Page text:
With a little bit of concentration...
George Grella, responding to my post expressing my distaste for Testament's integrale of the Keilberth Ring, makes a valid point,
I don't know that I necessarily disagree with that point, either.
With each of the separate recordings, I had the opportunity to spend many months listening to them, and they are tremendously listenable performances, really alive and musical and direct. They gave Wagner the chance to start to work his particular magic. Yes, like the other writer, I did pay more cash to buy them separately than to wait for the whole box, but the opportunity I’ve had to get to know the work has been worth the small premium.
I am not the sort of listener who hammers through a set at once. I am not implying that Mr. Grella is, either; in fact, I get the impression that he takes his time. With Wagner, especially in the Ring, you have to take it slowly. Miss one important plot point or any of the relevant Leitmotiven, and you're S.O.L. as we say here in Indiana. I generally approach a new set of the Ring (the complete set, as I'll get to in time) by listening to it once through, and coming back to it - either in certain passages or complete evenings. (Like Messiah, there are a few scenes that have to be absolutely right before I start throwing around the superlatives.) There is also a process of comparison and intense review.
For example, in the prelude to the second scene of Rheingold, as Fricka starts to wake up, there are some string runs underneath the brass work with the Walhall theme. Neither Pierre Boulez or Karl Böhm focuses on these to any great degree, which is to say that he doesn't really add emphasis, while Von Karajan (unsurprisingly) for a set known as the "Chamber Ring") and Lothar Zagrosek (on Naxos) do make them apparent. Did Wagner intend for them to be heard? Probably not, since Von Karajan brings them out, but they're something for which I listen.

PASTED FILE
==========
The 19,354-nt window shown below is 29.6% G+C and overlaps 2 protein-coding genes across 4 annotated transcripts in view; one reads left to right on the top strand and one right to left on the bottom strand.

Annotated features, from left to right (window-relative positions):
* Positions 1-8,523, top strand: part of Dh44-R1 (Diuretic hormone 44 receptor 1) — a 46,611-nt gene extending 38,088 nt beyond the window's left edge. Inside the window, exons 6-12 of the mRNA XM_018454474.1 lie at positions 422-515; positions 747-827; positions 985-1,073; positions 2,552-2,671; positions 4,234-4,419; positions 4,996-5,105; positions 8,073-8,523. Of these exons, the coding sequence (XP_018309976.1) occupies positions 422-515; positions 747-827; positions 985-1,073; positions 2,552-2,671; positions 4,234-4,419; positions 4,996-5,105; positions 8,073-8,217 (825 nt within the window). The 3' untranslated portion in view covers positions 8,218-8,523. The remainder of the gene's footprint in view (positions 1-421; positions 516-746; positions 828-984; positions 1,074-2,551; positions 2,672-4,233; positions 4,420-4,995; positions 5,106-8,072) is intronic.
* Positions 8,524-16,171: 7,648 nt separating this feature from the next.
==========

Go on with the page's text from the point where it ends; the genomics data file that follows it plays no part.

Mr. Grella, I think, comes pretty close to making the point that - let's say - some of Wagner's intended orchestral magic needs to be reviewed and appreciated slowly and carefully.
It's never been about that for me, though. I am a believer in choice. If Testament, and I know it's a silly business decision, offered listeners a choice, then I wouldn't complain. I'll put it like this, don't give me coal and tell me it's a diamond. Give me both and let me pick. Buying the whole set wouldn't make me approach it differently. I would have listened the same way that I always do, but I would have done it at a different pace (i.e., not waited egregiously long before finally buying Götterdämmerung).